I don’t have room in my house for a standalone freezer, so I’ve never bought a cow share or participated in cowpooling. I’ve always been interested in buying grass-fed beef (or other humanely raised meats) in bulk, but I don’t have the ability to store it.

A community meat locker could change that. NPR has a story about a pilot project begun by Matt LeRoux, an agriculture marketing specialist at the Cornell Cooperative Extension in Ithaca, N.Y., that will allow people who buy meat in bulk to rent space in a community freezer. The project is simply called Meat Locker, and it’s funded with an $80,000 grant from the U.S. Department of Agriculture's Farmers Market Promotion Program.

This isn’t a new idea. Before everyone had a freezer in the home, community meat lockers were common. They began to disappear in the mid 1900s when it became a freezer in the home became standard.

LeRoux believes the 10x14 freezer that he’s renting space out in is “more energy efficient than 100 small home freezers running at once.” There is room in the locker for about 100 members to rent space at $3-5 a month.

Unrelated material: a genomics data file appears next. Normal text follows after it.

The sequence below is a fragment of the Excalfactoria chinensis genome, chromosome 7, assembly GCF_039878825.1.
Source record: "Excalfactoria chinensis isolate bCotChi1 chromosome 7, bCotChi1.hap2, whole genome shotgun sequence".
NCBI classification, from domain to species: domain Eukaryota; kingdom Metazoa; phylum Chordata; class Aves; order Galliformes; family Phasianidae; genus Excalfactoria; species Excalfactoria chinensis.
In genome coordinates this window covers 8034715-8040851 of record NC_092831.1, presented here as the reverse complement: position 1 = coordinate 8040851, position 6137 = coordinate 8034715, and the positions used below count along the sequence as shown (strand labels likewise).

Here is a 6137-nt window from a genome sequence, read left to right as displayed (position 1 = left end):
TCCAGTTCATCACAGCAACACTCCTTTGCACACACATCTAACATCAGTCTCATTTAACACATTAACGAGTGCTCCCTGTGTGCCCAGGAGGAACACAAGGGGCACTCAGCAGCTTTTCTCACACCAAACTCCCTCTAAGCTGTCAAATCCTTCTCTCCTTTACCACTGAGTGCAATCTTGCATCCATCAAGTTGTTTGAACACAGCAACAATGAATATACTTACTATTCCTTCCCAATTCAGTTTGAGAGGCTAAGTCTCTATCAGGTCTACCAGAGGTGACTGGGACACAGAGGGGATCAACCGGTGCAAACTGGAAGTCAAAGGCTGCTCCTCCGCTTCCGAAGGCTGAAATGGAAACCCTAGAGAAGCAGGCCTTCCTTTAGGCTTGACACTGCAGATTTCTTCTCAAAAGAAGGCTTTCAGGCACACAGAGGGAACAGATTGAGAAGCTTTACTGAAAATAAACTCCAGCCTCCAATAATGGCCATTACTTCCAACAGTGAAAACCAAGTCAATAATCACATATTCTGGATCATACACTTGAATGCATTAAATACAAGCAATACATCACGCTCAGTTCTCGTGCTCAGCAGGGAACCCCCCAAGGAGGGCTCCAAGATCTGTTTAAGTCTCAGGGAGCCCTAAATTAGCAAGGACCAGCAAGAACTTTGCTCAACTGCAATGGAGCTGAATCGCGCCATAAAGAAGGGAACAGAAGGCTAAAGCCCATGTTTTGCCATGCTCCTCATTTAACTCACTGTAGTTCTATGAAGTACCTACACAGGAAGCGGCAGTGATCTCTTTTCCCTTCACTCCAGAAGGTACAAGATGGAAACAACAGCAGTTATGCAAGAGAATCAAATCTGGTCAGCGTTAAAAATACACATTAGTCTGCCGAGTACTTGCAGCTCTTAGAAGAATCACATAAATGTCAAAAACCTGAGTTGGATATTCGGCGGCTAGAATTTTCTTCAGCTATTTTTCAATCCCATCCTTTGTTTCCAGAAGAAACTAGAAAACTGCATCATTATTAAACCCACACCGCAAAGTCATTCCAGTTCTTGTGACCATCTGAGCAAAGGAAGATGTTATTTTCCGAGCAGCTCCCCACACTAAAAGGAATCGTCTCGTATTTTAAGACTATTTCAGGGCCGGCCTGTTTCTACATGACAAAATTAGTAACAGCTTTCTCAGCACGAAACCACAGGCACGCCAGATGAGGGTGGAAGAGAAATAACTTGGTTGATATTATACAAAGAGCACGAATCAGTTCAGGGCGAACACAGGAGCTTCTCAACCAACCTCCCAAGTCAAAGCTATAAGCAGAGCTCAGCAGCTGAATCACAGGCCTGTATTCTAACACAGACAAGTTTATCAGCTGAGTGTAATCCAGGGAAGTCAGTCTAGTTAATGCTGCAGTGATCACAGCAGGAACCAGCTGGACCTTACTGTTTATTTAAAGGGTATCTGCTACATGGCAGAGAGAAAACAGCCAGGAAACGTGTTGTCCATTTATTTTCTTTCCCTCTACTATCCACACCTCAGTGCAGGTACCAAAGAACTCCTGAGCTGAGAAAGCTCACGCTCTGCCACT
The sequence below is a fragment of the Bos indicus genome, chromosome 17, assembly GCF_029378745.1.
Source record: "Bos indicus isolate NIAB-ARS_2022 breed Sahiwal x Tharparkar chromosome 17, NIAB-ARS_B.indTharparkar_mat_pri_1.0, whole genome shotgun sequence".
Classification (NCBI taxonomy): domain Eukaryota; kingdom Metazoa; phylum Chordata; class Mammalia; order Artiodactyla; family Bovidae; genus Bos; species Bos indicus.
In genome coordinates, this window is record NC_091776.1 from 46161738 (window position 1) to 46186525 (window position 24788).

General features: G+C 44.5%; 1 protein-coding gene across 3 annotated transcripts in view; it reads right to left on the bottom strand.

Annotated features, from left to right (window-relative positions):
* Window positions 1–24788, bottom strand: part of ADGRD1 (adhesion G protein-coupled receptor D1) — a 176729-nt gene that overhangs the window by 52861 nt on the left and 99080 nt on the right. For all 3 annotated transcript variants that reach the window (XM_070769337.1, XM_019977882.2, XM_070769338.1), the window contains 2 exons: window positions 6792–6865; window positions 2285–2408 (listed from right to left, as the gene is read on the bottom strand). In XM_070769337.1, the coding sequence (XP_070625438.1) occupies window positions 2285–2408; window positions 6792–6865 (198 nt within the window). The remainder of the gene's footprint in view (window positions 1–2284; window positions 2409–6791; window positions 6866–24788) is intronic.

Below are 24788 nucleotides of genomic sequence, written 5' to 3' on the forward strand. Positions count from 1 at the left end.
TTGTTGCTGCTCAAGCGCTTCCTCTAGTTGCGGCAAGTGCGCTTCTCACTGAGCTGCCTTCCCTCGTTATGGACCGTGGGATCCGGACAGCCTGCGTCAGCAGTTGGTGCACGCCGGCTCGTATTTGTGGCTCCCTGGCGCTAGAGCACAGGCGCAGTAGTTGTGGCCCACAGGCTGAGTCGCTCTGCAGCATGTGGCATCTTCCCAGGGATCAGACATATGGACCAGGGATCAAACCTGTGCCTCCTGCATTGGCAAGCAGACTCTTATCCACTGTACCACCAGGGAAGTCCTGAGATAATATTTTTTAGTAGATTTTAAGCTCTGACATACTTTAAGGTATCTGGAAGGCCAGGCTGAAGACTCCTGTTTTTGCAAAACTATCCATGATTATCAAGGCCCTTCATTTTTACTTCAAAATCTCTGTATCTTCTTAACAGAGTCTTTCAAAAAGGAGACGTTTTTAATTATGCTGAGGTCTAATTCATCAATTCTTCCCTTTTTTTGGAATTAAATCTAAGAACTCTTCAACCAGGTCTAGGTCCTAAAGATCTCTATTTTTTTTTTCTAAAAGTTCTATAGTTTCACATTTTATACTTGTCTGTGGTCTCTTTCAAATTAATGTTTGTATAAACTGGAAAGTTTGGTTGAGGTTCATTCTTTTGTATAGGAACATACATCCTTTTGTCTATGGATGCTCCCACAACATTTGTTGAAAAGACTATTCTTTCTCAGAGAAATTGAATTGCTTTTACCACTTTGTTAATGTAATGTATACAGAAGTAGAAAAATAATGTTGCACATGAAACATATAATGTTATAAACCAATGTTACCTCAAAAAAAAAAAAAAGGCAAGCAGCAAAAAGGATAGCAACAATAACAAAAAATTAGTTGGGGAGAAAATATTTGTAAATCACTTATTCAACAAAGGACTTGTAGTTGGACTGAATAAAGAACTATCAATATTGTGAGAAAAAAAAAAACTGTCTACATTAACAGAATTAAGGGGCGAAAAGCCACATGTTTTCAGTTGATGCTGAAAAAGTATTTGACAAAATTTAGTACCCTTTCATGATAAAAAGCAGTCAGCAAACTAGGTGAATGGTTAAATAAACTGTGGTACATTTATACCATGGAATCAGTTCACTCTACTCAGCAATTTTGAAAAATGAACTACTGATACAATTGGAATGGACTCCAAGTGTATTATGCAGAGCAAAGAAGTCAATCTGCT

If the meat locker idea takes off, it won’t just benefit locavores and foodies. It will benefit farmers who will be able to sell more cow shares because people will have the ability to store the meat. It will also make distributing the meat easier because farmers can distribute it right at the meat locker, and consumers don’t have to worry about transporting it home. Their purchases will go right into their rented space.

A second locker is being built in Corning, N.Y., an area that the USDA has designated a food desert, a neighborhood with inadequate access to fresh food. LeRoux wants to see if the idea will work in that type of community, too.

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